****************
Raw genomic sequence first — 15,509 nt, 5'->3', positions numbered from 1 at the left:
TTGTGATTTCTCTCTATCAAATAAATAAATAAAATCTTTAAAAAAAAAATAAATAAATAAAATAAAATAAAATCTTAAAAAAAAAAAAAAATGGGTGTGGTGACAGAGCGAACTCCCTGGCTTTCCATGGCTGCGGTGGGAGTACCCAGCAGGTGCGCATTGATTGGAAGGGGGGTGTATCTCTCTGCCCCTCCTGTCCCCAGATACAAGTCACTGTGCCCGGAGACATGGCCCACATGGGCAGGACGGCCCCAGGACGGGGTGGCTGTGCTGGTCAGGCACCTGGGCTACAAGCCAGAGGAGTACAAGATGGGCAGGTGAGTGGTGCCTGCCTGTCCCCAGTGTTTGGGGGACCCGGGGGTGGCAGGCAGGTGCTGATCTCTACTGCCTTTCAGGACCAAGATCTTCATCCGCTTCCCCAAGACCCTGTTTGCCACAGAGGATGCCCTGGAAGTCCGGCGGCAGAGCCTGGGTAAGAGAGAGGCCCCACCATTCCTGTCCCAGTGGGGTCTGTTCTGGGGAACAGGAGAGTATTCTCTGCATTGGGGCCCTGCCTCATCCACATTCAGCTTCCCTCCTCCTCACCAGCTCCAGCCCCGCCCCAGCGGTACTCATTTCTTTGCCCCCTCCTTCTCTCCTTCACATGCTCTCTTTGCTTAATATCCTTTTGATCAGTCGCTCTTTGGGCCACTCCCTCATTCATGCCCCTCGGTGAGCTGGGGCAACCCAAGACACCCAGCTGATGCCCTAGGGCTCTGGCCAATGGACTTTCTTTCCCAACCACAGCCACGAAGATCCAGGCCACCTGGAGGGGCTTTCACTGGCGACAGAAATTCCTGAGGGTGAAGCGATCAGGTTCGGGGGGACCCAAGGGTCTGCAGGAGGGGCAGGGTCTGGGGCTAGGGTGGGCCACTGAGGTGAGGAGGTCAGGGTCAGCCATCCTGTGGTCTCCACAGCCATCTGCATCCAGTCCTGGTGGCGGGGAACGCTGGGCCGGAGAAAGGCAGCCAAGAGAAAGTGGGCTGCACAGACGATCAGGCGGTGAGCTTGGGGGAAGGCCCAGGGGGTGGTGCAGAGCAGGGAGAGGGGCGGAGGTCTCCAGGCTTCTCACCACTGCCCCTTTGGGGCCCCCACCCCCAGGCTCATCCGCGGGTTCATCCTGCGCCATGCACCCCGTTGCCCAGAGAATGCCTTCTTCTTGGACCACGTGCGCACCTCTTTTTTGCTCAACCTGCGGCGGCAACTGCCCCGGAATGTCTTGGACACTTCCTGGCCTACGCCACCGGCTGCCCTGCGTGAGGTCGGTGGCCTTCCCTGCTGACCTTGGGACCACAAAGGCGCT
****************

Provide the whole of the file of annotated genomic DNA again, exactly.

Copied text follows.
Raw genomic sequence first — 15,509 nt, 5'->3', positions numbered from 1 at the left:
TTGTGATTTCTCTCTATCAAATAAATAAATAAAATCTTTAAAAAAAAAATAAATAAATAAAATAAAATAAAATCTTAAAAAAAAAAAAAAATGGGTGTGGTGACAGAGCGAACTCCCTGGCTTTCCATGGCTGCGGTGGGAGTACCCAGCAGGTGCGCATTGATTGGAAGGGGGGTGTATCTCTCTGCCCCTCCTGTCCCCAGATACAAGTCACTGTGCCCGGAGACATGGCCCACATGGGCAGGACGGCCCCAGGACGGGGTGGCTGTGCTGGTCAGGCACCTGGGCTACAAGCCAGAGGAGTACAAGATGGGCAGGTGAGTGGTGCCTGCCTGTCCCCAGTGTTTGGGGGACCCGGGGGTGGCAGGCAGGTGCTGATCTCTACTGCCTTTCAGGACCAAGATCTTCATCCGCTTCCCCAAGACCCTGTTTGCCACAGAGGATGCCCTGGAAGTCCGGCGGCAGAGCCTGGGTAAGAGAGAGGCCCCACCATTCCTGTCCCAGTGGGGTCTGTTCTGGGGAACAGGAGAGTATTCTCTGCATTGGGGCCCTGCCTCATCCACATTCAGCTTCCCTCCTCCTCACCAGCTCCAGCCCCGCCCCAGCGGTACTCATTTCTTTGCCCCCTCCTTCTCTCCTTCACATGCTCTCTTTGCTTAATATCCTTTTGATCAGTCGCTCTTTGGGCCACTCCCTCATTCATGCCCCTCGGTGAGCTGGGGCAACCCAAGACACCCAGCTGATGCCCTAGGGCTCTGGCCAATGGACTTTCTTTCCCAACCACAGCCACGAAGATCCAGGCCACCTGGAGGGGCTTTCACTGGCGACAGAAATTCCTGAGGGTGAAGCGATCAGGTTCGGGGGGACCCAAGGGTCTGCAGGAGGGGCAGGGTCTGGGGCTAGGGTGGGCCACTGAGGTGAGGAGGTCAGGGTCAGCCATCCTGTGGTCTCCACAGCCATCTGCATCCAGTCCTGGTGGCGGGGAACGCTGGGCCGGAGAAAGGCAGCCAAGAGAAAGTGGGCTGCACAGACGATCAGGCGGTGAGCTTGGGGGAAGGCCCAGGGGGTGGTGCAGAGCAGGGAGAGGGGCGGAGGTCTCCAGGCTTCTCACCACTGCCCCTTTGGGGCCCCCACCCCCAGGCTCATCCGCGGGTTCATCCTGCGCCATGCACCCCGTTGCCCAGAGAATGCCTTCTTCTTGGACCACGTGCGCACCTCTTTTTTGCTCAACCTGCGGCGGCAACTGCCCCGGAATGTCTTGGACACTTCCTGGCCTACGCCACCGGCTGCCCTGCGTGAGGTCGGTGGCCTTCCCTGCTGACCTTGGGACCACAAAGGCGCT